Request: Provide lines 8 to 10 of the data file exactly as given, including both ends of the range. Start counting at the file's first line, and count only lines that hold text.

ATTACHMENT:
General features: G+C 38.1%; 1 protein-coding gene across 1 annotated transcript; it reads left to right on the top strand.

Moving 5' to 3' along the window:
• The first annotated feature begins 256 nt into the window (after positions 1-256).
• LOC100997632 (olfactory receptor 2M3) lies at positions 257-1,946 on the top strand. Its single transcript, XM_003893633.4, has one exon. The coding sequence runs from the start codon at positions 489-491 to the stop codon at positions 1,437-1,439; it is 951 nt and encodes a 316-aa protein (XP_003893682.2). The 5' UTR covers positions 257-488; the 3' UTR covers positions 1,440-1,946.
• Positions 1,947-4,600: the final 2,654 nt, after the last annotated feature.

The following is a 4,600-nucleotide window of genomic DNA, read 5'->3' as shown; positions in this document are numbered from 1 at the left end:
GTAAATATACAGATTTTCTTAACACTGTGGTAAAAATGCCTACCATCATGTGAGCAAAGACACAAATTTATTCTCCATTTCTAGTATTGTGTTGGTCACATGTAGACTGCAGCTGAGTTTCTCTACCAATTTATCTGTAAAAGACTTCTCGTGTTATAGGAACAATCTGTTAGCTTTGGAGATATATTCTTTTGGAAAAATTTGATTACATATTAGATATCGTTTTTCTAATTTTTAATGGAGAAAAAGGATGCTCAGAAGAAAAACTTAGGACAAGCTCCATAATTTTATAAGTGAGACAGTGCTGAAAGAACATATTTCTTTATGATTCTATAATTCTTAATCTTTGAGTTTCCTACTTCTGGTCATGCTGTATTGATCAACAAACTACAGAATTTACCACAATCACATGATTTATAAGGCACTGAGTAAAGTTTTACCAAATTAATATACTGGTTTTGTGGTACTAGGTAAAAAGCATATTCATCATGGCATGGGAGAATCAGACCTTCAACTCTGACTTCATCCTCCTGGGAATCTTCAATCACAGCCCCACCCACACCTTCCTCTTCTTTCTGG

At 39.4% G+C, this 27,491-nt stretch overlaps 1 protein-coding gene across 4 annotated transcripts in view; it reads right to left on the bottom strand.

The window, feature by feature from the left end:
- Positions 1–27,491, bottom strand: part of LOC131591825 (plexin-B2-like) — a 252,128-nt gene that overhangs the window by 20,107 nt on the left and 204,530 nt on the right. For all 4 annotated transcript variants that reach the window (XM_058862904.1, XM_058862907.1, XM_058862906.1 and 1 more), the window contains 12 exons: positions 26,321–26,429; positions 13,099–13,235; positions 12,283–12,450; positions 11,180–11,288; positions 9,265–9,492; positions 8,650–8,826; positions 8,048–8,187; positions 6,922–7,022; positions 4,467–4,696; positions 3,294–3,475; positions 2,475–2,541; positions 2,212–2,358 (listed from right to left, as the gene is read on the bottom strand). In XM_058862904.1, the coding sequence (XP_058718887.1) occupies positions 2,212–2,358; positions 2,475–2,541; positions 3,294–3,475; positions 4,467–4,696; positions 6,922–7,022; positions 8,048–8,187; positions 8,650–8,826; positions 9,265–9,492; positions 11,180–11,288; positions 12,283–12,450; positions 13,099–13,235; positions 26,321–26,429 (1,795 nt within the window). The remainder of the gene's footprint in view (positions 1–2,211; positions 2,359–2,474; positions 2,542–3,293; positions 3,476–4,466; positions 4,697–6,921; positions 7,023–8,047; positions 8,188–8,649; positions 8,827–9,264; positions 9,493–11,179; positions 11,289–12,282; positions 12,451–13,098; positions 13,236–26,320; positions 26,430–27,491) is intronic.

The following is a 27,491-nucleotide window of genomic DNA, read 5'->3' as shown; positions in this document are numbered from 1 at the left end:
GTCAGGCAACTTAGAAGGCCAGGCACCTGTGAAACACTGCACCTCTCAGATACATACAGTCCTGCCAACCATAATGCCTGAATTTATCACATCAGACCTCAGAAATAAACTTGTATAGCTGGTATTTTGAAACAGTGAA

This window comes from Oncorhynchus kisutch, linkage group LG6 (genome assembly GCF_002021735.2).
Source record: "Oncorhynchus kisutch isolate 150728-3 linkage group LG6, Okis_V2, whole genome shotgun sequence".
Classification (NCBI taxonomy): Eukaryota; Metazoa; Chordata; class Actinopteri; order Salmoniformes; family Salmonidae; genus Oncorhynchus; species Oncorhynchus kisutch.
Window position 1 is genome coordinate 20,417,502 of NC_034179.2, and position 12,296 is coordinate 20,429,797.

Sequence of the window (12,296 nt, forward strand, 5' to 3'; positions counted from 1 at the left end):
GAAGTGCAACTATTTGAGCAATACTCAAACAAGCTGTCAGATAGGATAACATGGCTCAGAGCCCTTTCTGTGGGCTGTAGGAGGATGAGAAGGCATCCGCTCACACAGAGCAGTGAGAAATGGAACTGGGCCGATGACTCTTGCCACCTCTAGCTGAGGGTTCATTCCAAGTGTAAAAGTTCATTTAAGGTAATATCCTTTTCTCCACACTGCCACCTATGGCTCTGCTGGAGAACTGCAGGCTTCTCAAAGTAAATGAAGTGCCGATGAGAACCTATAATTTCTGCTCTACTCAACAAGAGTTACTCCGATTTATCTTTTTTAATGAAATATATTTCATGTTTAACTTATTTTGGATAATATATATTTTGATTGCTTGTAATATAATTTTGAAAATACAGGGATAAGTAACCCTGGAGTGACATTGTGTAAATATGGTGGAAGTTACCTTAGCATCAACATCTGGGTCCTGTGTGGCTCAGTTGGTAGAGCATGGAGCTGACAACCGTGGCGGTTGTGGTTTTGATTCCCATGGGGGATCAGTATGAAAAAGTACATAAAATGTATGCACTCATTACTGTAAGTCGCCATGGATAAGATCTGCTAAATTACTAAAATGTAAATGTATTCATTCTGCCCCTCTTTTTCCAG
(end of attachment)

At 39.4% G+C, this 27,491-nt stretch overlaps 1 protein-coding gene across 4 annotated transcripts in view; it reads right to left on the bottom strand.

The window, feature by feature from the left end:
- Positions 1–27,491, bottom strand: part of LOC131591825 (plexin-B2-like) — a 252,128-nt gene that overhangs the window by 20,107 nt on the left and 204,530 nt on the right. For all 4 annotated transcript variants that reach the window (XM_058862904.1, XM_058862907.1, XM_058862906.1 and 1 more), the window contains 12 exons: positions 26,321–26,429; positions 13,099–13,235; positions 12,283–12,450; positions 11,180–11,288; positions 9,265–9,492; positions 8,650–8,826; positions 8,048–8,187; positions 6,922–7,022; positions 4,467–4,696; positions 3,294–3,475; positions 2,475–2,541; positions 2,212–2,358 (listed from right to left, as the gene is read on the bottom strand). In XM_058862904.1, the coding sequence (XP_058718887.1) occupies positions 2,212–2,358; positions 2,475–2,541; positions 3,294–3,475; positions 4,467–4,696; positions 6,922–7,022; positions 8,048–8,187; positions 8,650–8,826; positions 9,265–9,492; positions 11,180–11,288; positions 12,283–12,450; positions 13,099–13,235; positions 26,321–26,429 (1,795 nt within the window). The remainder of the gene's footprint in view (positions 1–2,211; positions 2,359–2,474; positions 2,542–3,293; positions 3,476–4,466; positions 4,697–6,921; positions 7,023–8,047; positions 8,188–8,649; positions 8,827–9,264; positions 9,493–11,179; positions 11,289–12,282; positions 12,451–13,098; positions 13,236–26,320; positions 26,430–27,491) is intronic.